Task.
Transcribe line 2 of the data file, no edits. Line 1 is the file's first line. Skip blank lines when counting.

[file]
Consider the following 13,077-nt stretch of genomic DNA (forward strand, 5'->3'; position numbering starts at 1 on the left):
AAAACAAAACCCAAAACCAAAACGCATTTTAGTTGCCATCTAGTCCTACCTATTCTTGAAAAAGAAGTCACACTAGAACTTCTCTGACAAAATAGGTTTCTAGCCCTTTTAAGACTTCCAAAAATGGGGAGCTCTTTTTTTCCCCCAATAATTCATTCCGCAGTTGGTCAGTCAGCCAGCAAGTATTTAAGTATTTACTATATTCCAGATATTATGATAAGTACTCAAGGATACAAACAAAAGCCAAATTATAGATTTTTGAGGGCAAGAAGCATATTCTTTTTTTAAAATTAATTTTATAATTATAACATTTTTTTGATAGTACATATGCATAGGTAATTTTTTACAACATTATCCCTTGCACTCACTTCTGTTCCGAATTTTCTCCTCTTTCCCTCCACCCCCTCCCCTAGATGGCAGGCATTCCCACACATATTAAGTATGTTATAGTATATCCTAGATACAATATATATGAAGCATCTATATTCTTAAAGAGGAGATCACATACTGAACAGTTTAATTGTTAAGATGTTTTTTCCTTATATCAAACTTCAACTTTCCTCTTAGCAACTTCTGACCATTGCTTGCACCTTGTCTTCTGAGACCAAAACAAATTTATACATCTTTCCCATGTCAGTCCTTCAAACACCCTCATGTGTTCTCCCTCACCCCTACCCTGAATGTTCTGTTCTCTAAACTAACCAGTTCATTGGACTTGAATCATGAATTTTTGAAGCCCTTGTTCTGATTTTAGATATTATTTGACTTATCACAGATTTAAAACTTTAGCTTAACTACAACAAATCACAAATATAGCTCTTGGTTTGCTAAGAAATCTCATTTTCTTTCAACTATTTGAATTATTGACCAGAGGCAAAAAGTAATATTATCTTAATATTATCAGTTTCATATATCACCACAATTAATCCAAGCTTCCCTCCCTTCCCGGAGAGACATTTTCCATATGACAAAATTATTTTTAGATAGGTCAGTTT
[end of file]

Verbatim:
AAAACAAAACCCAAAACCAAAACGCATTTTAGTTGCCATCTAGTCCTACCTATTCTTGAAAAAGAAGTCACACTAGAACTTCTCTGACAAAATAGGTTTCTAGCCCTTTTAAGACTTCCAAAAATGGGGAGCTCTTTTTTTCCCCCAATAATTCATTCCGCAGTTGGTCAGTCAGCCAGCAAGTATTTAAGTATTTACTATATTCCAGATATTATGATAAGTACTCAAGGATACAAACAAAAGCCAAATTATAGATTTTTGAGGGCAAGAAGCATATTCTTTTTTTAAAATTAATTTTATAATTATAACATTTTTTTGATAGTACATATGCATAGGTAATTTTTTACAACATTATCCCTTGCACTCACTTCTGTTCCGAATTTTCTCCTCTTTCCCTCCACCCCCTCCCCTAGATGGCAGGCATTCCCACACATATTAAGTATGTTATAGTATATCCTAGATACAATATATATGAAGCATCTATATTCTTAAAGAGGAGATCACATACTGAACAGTTTAATTGTTAAGATGTTTTTTCCTTATATCAAACTTCAACTTTCCTCTTAGCAACTTCTGACCATTGCTTGCACCTTGTCTTCTGAGACCAAAACAAATTTATACATCTTTCCCATGTCAGTCCTTCAAACACCCTCATGTGTTCTCCCTCACCCCTACCCTGAATGTTCTGTTCTCTAAACTAACCAGTTCATTGGACTTGAATCATGAATTTTTGAAGCCCTTGTTCTGATTTTAGATATTATTTGACTTATCACAGATTTAAAACTTTAGCTTAACTACAACAAATCACAAATATAGCTCTTGGTTTGCTAAGAAATCTCATTTTCTTTCAACTATTTGAATTATTGACCAGAGGCAAAAAGTAATATTATCTTAATATTATCAGTTTCATATATCACCACAATTAATCCAAGCTTCCCTCCCTTCCCGGAGAGACATTTTCCATATGACAAAATTATTTTTAGATAGGTCAGTTT